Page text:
We’ve reached that magical part of the MLB regular season schedule, you guys.
Yes, there are still four months of play left before October hits. However, with two months officially in the books and Memorial Day in the rearview mirror, sample sizes are big enough to actually start drawing concrete conclusions from.
Baseball is a game defined by peaks and valleys, with the goal always being to maximize the peaks while minimizing the valleys as much as humanly possible. Plenty had an opportunity to make an impact during the month of May, but some took more advantage of it than others. The following 10 players — five hitters and five starting pitchers — have managed to separate themselves from the pack in the best way possible over the last month.
May’s Five Best Hitters
With wRC+ as our measuring stick, these five hitters have separated themselves from the pack (we’ve included a few other statistics for good measure).
Mookie Betts reigns supreme again — this is the second month in a row where he’s been at the top of the heap according to our rankings. The 25-year-old has missed a few games recently, but his performance has still been fantastic.
In fact, each of the above statistics have improved for Betts when compared to his April production. While he has a wRC+ above 200 against both lefties and righties, the outfielder has really enjoyed playing at home. In 92 plate appearances at Fenway Park, he owns a .405/.478/.835 triple slash, which comes out to a ridiculous .536 wOBA and 241 wRC+.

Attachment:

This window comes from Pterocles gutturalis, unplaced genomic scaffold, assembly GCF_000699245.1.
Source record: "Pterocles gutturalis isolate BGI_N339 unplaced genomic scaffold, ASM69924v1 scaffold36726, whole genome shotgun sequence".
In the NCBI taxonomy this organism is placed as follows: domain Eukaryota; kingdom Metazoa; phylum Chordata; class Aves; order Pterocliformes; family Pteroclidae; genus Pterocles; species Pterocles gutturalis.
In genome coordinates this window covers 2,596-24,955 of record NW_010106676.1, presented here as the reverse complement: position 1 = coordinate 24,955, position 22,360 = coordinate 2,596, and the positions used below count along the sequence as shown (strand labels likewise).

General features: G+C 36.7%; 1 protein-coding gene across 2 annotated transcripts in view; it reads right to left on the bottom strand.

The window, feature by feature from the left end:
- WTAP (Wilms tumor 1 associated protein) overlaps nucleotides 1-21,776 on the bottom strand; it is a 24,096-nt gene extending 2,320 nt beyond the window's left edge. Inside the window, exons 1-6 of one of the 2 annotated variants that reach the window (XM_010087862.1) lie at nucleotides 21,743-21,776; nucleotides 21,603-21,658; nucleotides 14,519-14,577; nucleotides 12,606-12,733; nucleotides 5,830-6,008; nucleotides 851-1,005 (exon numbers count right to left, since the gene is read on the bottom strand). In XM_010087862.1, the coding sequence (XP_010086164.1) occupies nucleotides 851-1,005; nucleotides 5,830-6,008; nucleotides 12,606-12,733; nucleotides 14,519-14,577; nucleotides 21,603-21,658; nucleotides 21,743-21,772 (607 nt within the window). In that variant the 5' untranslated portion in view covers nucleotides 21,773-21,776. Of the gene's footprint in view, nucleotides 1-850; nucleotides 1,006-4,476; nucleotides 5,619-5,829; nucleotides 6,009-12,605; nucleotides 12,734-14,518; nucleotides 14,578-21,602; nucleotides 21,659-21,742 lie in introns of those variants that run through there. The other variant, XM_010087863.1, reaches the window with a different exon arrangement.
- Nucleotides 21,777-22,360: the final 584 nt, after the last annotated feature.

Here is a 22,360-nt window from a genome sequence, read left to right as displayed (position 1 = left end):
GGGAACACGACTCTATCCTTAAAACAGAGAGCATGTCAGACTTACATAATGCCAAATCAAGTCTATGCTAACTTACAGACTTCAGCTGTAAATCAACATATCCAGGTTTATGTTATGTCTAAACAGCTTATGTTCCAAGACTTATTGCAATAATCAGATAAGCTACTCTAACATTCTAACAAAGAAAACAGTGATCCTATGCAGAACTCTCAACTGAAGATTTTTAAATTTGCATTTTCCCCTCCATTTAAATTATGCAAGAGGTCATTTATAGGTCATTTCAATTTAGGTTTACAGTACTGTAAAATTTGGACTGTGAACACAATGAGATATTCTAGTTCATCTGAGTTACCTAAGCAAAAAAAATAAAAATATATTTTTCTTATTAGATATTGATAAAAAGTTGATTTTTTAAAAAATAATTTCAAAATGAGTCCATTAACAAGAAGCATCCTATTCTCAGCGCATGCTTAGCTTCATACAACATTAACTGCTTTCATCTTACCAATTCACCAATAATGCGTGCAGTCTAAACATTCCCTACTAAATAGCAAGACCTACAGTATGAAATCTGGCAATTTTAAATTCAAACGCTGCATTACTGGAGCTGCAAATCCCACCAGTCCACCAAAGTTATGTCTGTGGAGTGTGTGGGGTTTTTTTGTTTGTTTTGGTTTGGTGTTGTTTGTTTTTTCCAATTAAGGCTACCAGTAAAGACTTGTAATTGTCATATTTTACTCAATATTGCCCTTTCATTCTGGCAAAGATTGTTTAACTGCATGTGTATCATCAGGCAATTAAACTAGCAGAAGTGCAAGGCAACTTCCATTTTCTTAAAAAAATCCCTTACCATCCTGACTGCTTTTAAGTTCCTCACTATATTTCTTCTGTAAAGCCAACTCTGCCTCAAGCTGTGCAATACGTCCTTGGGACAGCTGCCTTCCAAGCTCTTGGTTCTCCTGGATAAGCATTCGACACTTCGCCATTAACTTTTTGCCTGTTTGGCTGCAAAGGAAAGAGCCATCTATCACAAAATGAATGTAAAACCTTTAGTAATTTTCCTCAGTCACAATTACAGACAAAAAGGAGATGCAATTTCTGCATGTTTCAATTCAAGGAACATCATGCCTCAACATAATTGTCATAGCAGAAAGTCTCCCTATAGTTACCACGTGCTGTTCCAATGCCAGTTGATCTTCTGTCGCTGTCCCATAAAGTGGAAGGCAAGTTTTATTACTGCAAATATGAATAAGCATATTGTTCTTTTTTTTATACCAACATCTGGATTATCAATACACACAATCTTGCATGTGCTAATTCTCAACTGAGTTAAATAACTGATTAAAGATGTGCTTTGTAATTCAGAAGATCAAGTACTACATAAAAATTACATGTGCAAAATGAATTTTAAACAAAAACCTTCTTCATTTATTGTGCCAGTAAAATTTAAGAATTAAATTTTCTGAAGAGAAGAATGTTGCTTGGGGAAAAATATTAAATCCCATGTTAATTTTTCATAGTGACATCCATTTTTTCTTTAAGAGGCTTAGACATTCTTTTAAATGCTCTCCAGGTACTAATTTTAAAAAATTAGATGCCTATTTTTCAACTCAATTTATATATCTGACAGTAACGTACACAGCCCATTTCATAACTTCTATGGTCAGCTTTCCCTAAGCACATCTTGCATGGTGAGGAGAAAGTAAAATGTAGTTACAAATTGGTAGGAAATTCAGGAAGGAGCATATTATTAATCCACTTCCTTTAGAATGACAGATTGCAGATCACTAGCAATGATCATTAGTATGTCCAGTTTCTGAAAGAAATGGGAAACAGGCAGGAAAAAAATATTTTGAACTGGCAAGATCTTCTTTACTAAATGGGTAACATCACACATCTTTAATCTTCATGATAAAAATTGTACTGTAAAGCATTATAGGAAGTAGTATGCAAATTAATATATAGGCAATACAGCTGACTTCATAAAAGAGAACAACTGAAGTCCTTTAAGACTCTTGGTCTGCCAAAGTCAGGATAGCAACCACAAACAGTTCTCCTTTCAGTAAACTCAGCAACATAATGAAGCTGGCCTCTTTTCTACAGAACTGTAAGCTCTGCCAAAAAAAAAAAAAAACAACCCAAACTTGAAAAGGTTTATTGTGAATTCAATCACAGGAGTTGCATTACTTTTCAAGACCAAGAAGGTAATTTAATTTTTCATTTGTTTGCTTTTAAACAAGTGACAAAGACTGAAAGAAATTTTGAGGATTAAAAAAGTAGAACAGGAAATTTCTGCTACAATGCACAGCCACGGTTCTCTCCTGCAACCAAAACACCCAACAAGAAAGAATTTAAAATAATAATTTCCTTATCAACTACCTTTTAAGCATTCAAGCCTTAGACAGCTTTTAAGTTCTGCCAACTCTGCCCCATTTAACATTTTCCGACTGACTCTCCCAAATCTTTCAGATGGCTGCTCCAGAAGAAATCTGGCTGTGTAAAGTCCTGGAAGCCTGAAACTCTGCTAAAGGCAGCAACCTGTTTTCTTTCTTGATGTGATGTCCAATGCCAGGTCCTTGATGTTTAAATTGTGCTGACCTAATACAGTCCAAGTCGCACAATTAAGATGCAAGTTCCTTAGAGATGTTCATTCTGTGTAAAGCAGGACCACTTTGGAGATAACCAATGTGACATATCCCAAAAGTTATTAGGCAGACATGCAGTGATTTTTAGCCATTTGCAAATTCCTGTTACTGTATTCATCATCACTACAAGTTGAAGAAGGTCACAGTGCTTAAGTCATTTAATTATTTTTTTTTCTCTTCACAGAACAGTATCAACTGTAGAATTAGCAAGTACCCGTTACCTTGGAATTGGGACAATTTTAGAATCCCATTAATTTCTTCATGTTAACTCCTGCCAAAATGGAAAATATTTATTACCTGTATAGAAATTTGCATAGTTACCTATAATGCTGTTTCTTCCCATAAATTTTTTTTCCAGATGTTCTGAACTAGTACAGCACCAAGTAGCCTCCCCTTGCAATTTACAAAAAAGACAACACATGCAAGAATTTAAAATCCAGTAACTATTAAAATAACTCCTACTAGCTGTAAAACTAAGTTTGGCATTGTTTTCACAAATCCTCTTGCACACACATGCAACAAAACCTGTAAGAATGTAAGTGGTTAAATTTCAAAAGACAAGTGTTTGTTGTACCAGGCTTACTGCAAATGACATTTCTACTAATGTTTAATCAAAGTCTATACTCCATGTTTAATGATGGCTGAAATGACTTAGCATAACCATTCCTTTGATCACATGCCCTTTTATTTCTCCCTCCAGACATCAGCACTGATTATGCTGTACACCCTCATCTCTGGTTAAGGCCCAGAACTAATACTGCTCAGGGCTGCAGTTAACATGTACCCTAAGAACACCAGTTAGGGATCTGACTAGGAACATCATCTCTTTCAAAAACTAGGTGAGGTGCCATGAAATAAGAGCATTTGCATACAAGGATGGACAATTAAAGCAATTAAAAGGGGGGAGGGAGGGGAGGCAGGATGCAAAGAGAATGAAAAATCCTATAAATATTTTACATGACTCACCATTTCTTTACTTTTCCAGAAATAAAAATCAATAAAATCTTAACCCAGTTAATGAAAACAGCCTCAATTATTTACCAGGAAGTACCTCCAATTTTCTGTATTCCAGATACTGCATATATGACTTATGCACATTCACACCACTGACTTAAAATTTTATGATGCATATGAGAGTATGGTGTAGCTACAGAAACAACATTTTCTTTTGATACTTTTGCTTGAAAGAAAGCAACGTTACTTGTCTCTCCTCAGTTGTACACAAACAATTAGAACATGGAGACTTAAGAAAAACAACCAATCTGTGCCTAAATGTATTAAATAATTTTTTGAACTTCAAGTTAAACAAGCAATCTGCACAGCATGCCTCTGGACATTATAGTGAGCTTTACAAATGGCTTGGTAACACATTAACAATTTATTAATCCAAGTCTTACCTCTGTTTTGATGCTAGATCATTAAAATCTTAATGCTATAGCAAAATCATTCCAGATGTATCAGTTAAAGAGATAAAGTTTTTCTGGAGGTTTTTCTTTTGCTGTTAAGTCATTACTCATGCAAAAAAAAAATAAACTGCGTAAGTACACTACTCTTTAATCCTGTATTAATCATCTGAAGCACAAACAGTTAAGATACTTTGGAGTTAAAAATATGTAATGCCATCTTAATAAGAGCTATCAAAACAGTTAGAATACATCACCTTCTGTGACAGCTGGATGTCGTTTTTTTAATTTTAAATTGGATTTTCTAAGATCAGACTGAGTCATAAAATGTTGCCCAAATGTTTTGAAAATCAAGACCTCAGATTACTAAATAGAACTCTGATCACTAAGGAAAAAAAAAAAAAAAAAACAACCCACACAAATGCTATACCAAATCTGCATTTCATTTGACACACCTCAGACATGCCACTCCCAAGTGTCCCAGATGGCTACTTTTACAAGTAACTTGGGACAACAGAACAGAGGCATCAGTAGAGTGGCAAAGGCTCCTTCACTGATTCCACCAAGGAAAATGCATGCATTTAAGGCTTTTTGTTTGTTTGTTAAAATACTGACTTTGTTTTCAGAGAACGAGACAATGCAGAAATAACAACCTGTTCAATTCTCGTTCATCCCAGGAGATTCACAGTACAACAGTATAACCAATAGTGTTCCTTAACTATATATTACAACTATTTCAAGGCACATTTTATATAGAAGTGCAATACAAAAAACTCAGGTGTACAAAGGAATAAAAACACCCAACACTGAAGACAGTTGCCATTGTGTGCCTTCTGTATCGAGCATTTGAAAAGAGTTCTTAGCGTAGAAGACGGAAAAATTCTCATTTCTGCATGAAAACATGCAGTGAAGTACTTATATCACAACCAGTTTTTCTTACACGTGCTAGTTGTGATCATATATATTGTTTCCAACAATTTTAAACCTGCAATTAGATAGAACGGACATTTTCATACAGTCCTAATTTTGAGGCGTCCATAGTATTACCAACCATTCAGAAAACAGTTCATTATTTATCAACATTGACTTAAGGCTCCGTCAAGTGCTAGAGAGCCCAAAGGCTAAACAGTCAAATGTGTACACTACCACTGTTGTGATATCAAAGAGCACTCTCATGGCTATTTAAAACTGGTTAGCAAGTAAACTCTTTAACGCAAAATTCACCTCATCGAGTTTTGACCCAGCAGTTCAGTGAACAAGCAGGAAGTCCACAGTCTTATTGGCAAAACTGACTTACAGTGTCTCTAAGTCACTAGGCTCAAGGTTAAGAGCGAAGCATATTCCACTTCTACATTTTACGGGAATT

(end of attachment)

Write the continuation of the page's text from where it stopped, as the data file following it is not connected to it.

It was weird not having Mike Trout on April’s best hitters list, which is clearly why he ramped things up in May. His 45.4% hard-hit rate is on pace to be a career high, while his 44.7% fly-ball rate basically mirrors last year. The bigger change is a decrease in ground-ball rate (30.9%) in favor of his line-drive rate (24.3%), which is flirting with career-high levels.
Also, his 30 hits, 33 walks, and 7 stolen bases this month put him in yet another exclusive club.
The Cleveland Indians are starting to pull themselves away from the pack in the American League Central. Is it at all surprising that Jose Ramirez has been a part of that? No, it’s not. The slow start he got off to in April is a distant memory.
One of the big shifts for him has included some of his plate-discipline stats. He’s always walked at a decent clip without striking out much, but he’s walking more often (12.7%) than he’s striking out (9.8%) right now. His 4.8% swinging-strike rate is among the 10 best in baseball.
Oh, and let’s not forget about Francisco Lindor, who has also managed to find another gear following what was a career year in 2017. His BABIP has improved dramatically (.275 in ’17, .337 so far in ’18) because of a rise in hard-hit rate (35.2% to 42.2%) and line-drive rate (18.3% to 25.3%).
If we talk specifically about line drives, his 400 wRC+, .762 wOBA, .356 ISO, 50.0% pull rate, and 56.5% hard-hit rate are all on pace to be new career highs for this specific batted-ball event.
Last, but most certainly not least, Scooter Gennett is showing that last year’s breakout season with the Cincinnati Reds wasn’t a fluke. Although he wants to stay in Cincy, his performance may bring a favorable package of prospects back to the Reds sometime this summer in a potential trade.
He has increased his fly-ball rate during this spike in production, but there are other improved peripheral stats that have led to what he’s accomplished.